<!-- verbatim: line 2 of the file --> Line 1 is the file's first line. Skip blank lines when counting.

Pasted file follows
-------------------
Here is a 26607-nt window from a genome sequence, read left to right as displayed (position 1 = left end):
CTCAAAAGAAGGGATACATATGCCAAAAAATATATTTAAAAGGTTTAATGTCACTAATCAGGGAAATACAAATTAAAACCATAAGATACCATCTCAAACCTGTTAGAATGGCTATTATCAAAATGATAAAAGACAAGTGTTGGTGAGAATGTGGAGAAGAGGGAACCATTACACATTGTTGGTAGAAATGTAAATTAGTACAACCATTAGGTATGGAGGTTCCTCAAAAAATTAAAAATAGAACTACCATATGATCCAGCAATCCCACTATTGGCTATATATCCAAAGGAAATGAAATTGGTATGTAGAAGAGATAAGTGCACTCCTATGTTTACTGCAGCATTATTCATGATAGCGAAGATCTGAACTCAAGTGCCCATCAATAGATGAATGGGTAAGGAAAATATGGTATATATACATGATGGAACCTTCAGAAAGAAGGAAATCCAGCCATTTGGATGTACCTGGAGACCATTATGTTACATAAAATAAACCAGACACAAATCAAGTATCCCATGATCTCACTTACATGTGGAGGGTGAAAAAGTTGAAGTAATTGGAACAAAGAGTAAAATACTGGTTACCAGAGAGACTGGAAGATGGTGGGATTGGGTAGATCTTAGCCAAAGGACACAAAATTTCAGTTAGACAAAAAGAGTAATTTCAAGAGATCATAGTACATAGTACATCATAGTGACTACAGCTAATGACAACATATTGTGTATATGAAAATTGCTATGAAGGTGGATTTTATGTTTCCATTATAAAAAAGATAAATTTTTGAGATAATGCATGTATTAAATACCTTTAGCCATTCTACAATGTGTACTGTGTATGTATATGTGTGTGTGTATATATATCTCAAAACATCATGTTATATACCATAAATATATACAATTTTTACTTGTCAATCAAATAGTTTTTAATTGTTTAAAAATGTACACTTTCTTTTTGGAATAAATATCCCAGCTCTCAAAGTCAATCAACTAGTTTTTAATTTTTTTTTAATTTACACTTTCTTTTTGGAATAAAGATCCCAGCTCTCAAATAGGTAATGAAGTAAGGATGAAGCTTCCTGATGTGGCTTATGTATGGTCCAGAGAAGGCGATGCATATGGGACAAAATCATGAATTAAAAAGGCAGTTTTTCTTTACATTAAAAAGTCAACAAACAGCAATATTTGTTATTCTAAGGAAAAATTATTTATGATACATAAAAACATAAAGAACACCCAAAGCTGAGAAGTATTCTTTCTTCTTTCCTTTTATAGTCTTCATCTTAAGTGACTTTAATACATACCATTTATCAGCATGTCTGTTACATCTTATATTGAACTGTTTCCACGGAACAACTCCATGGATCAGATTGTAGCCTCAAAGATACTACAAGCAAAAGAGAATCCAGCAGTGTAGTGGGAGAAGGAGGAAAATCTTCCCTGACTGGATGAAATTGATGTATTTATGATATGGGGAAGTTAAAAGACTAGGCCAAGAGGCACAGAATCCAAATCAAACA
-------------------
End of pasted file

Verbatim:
CTCAAAAGAAGGGATACATATGCCAAAAAATATATTTAAAAGGTTTAATGTCACTAATCAGGGAAATACAAATTAAAACCATAAGATACCATCTCAAACCTGTTAGAATGGCTATTATCAAAATGATAAAAGACAAGTGTTGGTGAGAATGTGGAGAAGAGGGAACCATTACACATTGTTGGTAGAAATGTAAATTAGTACAACCATTAGGTATGGAGGTTCCTCAAAAAATTAAAAATAGAACTACCATATGATCCAGCAATCCCACTATTGGCTATATATCCAAAGGAAATGAAATTGGTATGTAGAAGAGATAAGTGCACTCCTATGTTTACTGCAGCATTATTCATGATAGCGAAGATCTGAACTCAAGTGCCCATCAATAGATGAATGGGTAAGGAAAATATGGTATATATACATGATGGAACCTTCAGAAAGAAGGAAATCCAGCCATTTGGATGTACCTGGAGACCATTATGTTACATAAAATAAACCAGACACAAATCAAGTATCCCATGATCTCACTTACATGTGGAGGGTGAAAAAGTTGAAGTAATTGGAACAAAGAGTAAAATACTGGTTACCAGAGAGACTGGAAGATGGTGGGATTGGGTAGATCTTAGCCAAAGGACACAAAATTTCAGTTAGACAAAAAGAGTAATTTCAAGAGATCATAGTACATAGTACATCATAGTGACTACAGCTAATGACAACATATTGTGTATATGAAAATTGCTATGAAGGTGGATTTTATGTTTCCATTATAAAAAAGATAAATTTTTGAGATAATGCATGTATTAAATACCTTTAGCCATTCTACAATGTGTACTGTGTATGTATATGTGTGTGTGTATATATATCTCAAAACATCATGTTATATACCATAAATATATACAATTTTTACTTGTCAATCAAATAGTTTTTAATTGTTTAAAAATGTACACTTTCTTTTTGGAATAAATATCCCAGCTCTCAAAGTCAATCAACTAGTTTTTAATTTTTTTTTAATTTACACTTTCTTTTTGGAATAAAGATCCCAGCTCTCAAATAGGTAATGAAGTAAGGATGAAGCTTCCTGATGTGGCTTATGTATGGTCCAGAGAAGGCGATGCATATGGGACAAAATCATGAATTAAAAAGGCAGTTTTTCTTTACATTAAAAAGTCAACAAACAGCAATATTTGTTATTCTAAGGAAAAATTATTTATGATACATAAAAACATAAAGAACACCCAAAGCTGAGAAGTATTCTTTCTTCTTTCCTTTTATAGTCTTCATCTTAAGTGACTTTAATACATACCATTTATCAGCATGTCTGTTACATCTTATATTGAACTGTTTCCACGGAACAACTCCATGGATCAGATTGTAGCCTCAAAGATACTACAAGCAAAAGAGAATCCAGCAGTGTAGTGGGAGAAGGAGGAAAATCTTCCCTGACTGGATGAAATTGATGTATTTATGATATGGGGAAGTTAAAAGACTAGGCCAAGAGGCACAGAATCCAAATCAAACA